Money and economics have to be part of the discussion.
Despite the monetizing of aesthetic and environmental services that parks and wildlands offer, economists do not try to put an exact and absolute price on these “commodities.” They just try to compare like with like. This comparing like with like is termed a cost-benefit analysis.
What actually happens is that when a cost benefit analysis says that this marshland is worth £squiddelypop as a nesting and feeding area for wading birds the statement is not that you can take the marsh to the bank and in return get the cash for this £squiddelypop divided by four pints beer. Rather, it’s that by their actions, on average, humans behave as if the value of this marshland nesting and feeding area for wading birds is worth that multiple of the value they put on that many pints of beer. We are not claiming that anything has an absolute value: we are claiming that human beings seem to put this value on it as compared to the other value they put on that over there. The only reason that we put these values into pounds and pence is so that we can do sums.
Another way of putting this is that we are using commensurable values because all of the values we are using are the (perhaps arbitrary, certainly subjective) values that human beings put on these things.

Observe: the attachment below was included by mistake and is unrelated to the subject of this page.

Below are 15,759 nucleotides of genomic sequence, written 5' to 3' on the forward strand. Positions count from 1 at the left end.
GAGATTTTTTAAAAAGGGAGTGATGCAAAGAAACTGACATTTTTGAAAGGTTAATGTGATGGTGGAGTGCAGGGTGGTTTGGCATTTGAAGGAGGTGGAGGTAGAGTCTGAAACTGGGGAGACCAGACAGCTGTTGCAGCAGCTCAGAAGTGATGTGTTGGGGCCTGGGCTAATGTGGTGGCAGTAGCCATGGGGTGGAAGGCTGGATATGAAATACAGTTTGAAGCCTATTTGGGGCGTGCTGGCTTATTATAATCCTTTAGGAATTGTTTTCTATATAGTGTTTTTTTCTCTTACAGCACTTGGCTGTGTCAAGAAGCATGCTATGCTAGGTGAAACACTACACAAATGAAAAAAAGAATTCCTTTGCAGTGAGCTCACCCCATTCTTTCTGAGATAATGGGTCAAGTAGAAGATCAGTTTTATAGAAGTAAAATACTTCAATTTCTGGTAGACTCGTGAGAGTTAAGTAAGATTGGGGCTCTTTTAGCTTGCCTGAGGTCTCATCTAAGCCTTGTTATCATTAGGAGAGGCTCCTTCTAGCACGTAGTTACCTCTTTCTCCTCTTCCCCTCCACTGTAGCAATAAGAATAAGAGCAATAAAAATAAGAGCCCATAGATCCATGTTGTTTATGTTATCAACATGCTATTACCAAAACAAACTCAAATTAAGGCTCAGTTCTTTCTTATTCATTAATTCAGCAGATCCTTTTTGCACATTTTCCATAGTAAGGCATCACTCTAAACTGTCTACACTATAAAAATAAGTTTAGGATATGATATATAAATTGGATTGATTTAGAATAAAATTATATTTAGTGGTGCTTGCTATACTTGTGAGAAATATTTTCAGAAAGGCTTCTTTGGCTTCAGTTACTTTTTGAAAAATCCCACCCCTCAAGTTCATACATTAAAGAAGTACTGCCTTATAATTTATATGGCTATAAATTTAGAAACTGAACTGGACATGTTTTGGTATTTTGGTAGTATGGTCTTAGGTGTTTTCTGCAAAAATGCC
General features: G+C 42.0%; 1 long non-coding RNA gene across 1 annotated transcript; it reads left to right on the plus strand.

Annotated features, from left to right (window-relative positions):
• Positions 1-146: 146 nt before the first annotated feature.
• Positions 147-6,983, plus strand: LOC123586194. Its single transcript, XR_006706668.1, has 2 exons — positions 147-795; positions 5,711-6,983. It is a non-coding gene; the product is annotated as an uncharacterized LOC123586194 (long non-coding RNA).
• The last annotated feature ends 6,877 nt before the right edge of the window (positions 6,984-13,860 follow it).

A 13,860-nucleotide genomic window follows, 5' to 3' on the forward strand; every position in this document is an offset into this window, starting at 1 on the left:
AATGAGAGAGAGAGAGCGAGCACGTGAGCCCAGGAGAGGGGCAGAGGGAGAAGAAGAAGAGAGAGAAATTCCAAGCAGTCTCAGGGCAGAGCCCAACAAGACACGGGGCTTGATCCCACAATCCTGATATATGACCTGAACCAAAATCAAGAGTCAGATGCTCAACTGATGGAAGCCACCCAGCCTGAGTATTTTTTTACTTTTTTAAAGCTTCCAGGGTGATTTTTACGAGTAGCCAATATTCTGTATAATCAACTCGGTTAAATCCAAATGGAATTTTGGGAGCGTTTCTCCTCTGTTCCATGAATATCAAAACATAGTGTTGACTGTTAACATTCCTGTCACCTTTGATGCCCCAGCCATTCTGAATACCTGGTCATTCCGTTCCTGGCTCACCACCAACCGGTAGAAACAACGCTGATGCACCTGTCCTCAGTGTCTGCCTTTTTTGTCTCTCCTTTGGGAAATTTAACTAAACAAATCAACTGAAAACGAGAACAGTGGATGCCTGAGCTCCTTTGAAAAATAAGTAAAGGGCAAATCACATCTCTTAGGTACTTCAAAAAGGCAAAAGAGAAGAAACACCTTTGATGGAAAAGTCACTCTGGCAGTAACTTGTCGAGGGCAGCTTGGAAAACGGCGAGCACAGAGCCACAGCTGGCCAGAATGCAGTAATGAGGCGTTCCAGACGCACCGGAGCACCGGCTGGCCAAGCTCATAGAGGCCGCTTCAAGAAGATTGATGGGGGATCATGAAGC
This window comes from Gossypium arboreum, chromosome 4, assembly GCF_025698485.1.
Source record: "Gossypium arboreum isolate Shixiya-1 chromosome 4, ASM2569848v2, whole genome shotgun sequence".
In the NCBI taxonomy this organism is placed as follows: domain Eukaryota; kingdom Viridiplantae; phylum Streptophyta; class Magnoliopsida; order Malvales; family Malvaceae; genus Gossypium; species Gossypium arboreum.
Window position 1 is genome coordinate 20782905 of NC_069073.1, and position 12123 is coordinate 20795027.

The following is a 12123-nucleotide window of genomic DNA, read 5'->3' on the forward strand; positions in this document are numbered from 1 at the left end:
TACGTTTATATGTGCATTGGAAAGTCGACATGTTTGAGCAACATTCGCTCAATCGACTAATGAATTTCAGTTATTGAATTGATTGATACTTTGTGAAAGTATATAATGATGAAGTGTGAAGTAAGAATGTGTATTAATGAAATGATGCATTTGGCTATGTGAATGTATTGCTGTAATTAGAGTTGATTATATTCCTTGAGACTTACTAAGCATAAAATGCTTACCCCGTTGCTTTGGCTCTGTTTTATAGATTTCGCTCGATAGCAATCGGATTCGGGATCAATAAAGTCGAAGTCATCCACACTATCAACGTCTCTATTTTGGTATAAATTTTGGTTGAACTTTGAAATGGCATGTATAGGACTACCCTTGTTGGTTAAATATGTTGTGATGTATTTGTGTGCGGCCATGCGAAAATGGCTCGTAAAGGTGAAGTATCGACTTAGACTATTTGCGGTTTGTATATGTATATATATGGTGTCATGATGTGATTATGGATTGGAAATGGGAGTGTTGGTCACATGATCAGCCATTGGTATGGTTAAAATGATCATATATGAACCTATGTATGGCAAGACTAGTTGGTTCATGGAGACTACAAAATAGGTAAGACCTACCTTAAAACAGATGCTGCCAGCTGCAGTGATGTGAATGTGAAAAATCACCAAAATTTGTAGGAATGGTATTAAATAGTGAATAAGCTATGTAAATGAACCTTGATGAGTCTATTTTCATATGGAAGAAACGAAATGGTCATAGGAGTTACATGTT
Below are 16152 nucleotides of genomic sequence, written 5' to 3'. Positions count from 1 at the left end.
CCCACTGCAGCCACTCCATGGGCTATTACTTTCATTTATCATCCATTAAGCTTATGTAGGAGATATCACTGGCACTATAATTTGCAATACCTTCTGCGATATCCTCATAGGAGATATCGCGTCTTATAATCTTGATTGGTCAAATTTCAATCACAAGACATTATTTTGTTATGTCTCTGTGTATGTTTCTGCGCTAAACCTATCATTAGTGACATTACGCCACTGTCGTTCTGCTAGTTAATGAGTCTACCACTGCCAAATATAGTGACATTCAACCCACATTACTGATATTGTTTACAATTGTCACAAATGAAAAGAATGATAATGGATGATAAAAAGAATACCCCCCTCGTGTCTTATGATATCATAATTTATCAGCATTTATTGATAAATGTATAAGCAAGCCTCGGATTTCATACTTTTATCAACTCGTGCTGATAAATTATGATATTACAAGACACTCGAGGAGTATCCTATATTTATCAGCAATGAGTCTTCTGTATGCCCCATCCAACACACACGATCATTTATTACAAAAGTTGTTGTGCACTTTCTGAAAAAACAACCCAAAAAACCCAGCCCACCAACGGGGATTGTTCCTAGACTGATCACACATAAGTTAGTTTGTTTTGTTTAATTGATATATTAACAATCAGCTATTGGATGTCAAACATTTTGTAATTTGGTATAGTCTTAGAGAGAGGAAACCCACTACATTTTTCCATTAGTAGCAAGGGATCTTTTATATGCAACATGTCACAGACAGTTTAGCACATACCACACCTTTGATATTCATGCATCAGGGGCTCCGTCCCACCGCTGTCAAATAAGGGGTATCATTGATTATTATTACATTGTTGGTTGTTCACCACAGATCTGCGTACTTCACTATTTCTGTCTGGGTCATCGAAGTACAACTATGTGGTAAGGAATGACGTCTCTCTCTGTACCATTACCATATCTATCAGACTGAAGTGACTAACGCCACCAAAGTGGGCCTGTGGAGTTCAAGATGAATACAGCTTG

Now we have our method, this cost benefit analysis. We have the values which we can slot into our sums. We must now work out which is a cost and which is a benefit: sums notoriously don’t work out if you get that bit wrong. – Tim Worstall, Chasing Rainbows (emphasis added)
Or, said another way, if you remove Hetch Hetchy reservoir there will be a major loss of water to the people of San Francisco. The people who live in San Francisco would not have enough water to live there unless somebody else pays an environmental or monetary price (by diverting water from somewhere else). By relocating the dam to another place on the Tuolumne River, another set of costs are incurred. There’s no such thing as a Free Lunch. Someone pays the bill.
I also came away with the feeling that Amy and Richard and most of the audience thought nature was static, that at some time before the 20th century or perhaps before the Industrial Revolution, but certainly before today, things were pristine and untouched. Just the opposite is probably the truth: that once we became wealthy enough to afford it, we could begin to set aside “natural” areas. I think that the fact that the discussion took occurred at all last night is a positive thing. And I think we need to keep talking.